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Discussion on: VanillaJS or Frameworks/Libraries (React)?

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Mark Okoh

Hey! I'm with you. I really like vanilla Javascipt too, and I'd love to carry-on just using that, but it seems in terms of organzing projects, and working as part of a team, frameworks really seem the way to go. I opted for Vue JS instead of React, but even though Vue is growing in popularity, I think there are more jobs in React currently. And i wouldn't worry about forgetting vanilla Javascript - you still use it in frameworks. Here's a post I wrote about first big Javascript project:

crabyke profile image
Duzmath Lajos Author • Edited on

Lol, I just read your post like 15 mins ago:D

This seems a real hard decision, to decide which framework I want to go with.

I feel like I have an intermediate understanding of VanillaJS, but React or other frameworks seem a bit off to me.. strange..
It might be because I have no idea, what to start building with the frameworks.
As I mentioned, these beginner projects, seem really hard..

peerreynders profile image
peerreynders • Edited on

but React or other frameworks seem a bit off to me.. strange..

I've left some extensive comments regarding "React and the Web" with an earlier article which I'm not going to repeat here.

I think PHP creator Rasmus Lerdorf has a salient point (Frameworks - they all suck!):

  • Everyone needs a framework
  • What everyone doesn't need is a general-purpose framework
  • Nobody has a general problem, everybody has a specific problem they're trying to solve
  • While the general purpose framework can solve it, it usually solves it in a less than optimal way (i.e. choose your trade-offs wisely)

From that perspective:

  • Angular JS was developed for Google's internal "Green Tea" CRM application. It primarily targeted the desktop web over the corporate backbone. So the fact that is was relatively heavy-weight didn't matter and the prevailing enterprisy mindset ("it fetishizes complexity exactly the way that Java developers are used to") favoured "batteries included application frameworks".

  • React on the other hand constrained itself to be a "view framework" for public facing sites of the desktop web that had an API that could be learned in a weekend (though that didn't constrain the growth of the supporting ecosystem that developers would have to contend with). What people don't seem to account for is that Facebook has the resources to develop and maintain native clients for any device they wish to support on the planet. So their web solution just has to be just "good enough" to get people hooked to download the native app.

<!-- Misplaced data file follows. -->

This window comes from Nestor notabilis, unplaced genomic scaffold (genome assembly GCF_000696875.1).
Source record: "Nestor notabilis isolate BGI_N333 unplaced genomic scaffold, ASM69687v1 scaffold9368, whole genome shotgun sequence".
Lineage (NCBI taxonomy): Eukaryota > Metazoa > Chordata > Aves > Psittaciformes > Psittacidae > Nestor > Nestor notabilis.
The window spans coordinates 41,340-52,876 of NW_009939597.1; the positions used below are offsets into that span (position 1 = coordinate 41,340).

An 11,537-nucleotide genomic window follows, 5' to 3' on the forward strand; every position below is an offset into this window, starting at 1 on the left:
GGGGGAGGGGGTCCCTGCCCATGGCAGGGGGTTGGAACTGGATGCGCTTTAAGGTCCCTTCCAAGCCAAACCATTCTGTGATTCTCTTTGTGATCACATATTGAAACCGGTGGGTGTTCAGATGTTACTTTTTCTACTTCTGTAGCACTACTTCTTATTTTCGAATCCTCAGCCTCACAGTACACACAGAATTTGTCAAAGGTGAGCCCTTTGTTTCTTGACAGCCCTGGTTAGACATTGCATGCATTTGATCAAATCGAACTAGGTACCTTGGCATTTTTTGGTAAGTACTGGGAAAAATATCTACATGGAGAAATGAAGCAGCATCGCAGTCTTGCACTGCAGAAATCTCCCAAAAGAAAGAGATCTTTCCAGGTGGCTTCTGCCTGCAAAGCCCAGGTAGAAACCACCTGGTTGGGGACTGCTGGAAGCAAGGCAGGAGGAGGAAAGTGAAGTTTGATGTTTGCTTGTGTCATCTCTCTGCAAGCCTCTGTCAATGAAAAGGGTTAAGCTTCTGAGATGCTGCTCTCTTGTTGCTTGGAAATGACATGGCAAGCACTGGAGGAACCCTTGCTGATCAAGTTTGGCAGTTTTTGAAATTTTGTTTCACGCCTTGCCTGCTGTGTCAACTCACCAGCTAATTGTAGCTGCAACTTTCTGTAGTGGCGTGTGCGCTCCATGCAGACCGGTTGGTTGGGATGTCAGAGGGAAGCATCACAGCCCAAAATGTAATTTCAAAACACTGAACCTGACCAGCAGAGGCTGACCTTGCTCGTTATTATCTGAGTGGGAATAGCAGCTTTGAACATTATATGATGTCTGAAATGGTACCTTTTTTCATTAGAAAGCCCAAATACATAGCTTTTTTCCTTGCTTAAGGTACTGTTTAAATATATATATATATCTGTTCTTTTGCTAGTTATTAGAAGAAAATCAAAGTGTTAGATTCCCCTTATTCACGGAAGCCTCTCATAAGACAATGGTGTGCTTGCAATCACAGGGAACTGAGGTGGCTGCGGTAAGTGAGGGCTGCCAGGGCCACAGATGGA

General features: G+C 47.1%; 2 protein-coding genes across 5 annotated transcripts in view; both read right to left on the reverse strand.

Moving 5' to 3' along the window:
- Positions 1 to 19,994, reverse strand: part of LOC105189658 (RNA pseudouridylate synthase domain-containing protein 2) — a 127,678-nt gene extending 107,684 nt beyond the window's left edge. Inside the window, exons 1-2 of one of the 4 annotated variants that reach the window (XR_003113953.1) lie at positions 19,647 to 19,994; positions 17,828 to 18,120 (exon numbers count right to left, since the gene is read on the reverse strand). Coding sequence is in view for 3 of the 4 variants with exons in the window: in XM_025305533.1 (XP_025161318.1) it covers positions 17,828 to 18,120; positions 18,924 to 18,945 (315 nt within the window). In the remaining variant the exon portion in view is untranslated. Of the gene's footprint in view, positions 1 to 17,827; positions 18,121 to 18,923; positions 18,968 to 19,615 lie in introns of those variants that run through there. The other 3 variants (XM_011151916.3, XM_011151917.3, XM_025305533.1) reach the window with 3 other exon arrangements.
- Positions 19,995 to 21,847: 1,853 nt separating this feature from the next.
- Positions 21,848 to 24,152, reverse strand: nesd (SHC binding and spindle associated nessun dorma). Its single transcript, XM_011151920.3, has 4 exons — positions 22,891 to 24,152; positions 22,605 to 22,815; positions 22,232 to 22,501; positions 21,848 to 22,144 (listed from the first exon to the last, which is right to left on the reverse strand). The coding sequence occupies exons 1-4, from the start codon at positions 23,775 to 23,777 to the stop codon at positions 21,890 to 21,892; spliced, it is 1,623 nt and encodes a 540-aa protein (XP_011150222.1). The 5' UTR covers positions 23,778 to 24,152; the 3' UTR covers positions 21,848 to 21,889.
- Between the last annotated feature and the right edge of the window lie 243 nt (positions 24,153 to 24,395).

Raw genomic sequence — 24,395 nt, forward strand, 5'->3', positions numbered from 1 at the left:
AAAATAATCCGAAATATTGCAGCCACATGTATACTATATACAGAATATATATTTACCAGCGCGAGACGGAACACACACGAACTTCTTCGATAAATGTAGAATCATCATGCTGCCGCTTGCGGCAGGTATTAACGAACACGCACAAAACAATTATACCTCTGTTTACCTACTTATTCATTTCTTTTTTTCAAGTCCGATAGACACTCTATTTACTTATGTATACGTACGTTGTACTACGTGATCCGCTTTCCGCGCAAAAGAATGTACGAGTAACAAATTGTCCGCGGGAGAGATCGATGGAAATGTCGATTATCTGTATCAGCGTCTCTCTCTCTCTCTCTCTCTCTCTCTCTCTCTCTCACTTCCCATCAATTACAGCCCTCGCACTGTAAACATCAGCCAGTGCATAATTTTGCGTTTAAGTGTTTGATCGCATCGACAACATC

• Evan You had worked with Angular JS and concluded that most applications would never benefit from the complexity that enterprisy applications are so fond of - so he created Vue. Vue had to take on Angular and React and isn't backed by the resources of a mega-corporation. Compared to Angular and React, Vue's much more of an open source community effort; so it is actually respectable what it managed to accomplish over the past 6 years.

  • Rich Harris is responsible for Svelte (Rethinking reactivity/The Return of 'Write Less, Do More'). From what I've seen I have to guess that he is used to working pretty close to the browser-metal because Svelte feels like an extension to what the browser is already capable of and tends to work with it rather than against it, smoothing over the rough edges quite nicely - while deliberately not setting out to create an entirely new paradigm.

Back in 2000 "The Pragmatic Programmer" recommended to "Learn at least one new language every year" as a means to escape one language. Similarly I don't believe that "one framework" is enough - unless you are a building the same type of application over and over again.

In my judgement Svelte should be the easiest to learn (though at this point likely the least commercially viable), Vue is workable but React has grown to such proportions that it is hard to escape (well, at least Preact is a partial escape) from - but I think it's a good idea to have other irons in the fire.

Tailwind counter opinions
Musings on Tailwind - part 1
Musings on Tailwind - part 2

mjablecnik profile image
Martin Jablečník • Edited on

If it is hard for you so this can help you:
Here you can see that the most popular framework are:
Svelte, React and Vue
And in development companies are using React or Vue.

Then depends only on the approach what you want to have during development:
Building components with JSX or build components classically with Template?

If you are new or you don't have a lot of experiences with development and you know only VanillaJS so I can recommend you to try Svelte.
It is pretty simple and I think that there you can understand the basics about development Web applications (SPA or PWA) and then you can go to learn Vue which is similar but a little more complex and mature.
After this you can somewhere find a job as Vue developer or try learn React for see a different between Vue and React (both frameworks are very good)

And of cource I agree with you, that programming with React can be strange for you if you have only intermediate VanillaJS knowledges.. :)
But there is a little different approach and setup of your mind required for develop some nice web applications then develop only some web pages with VanillaJS.. ;)

justmario profile image

I like your video. Insightful. Thank so much.🙏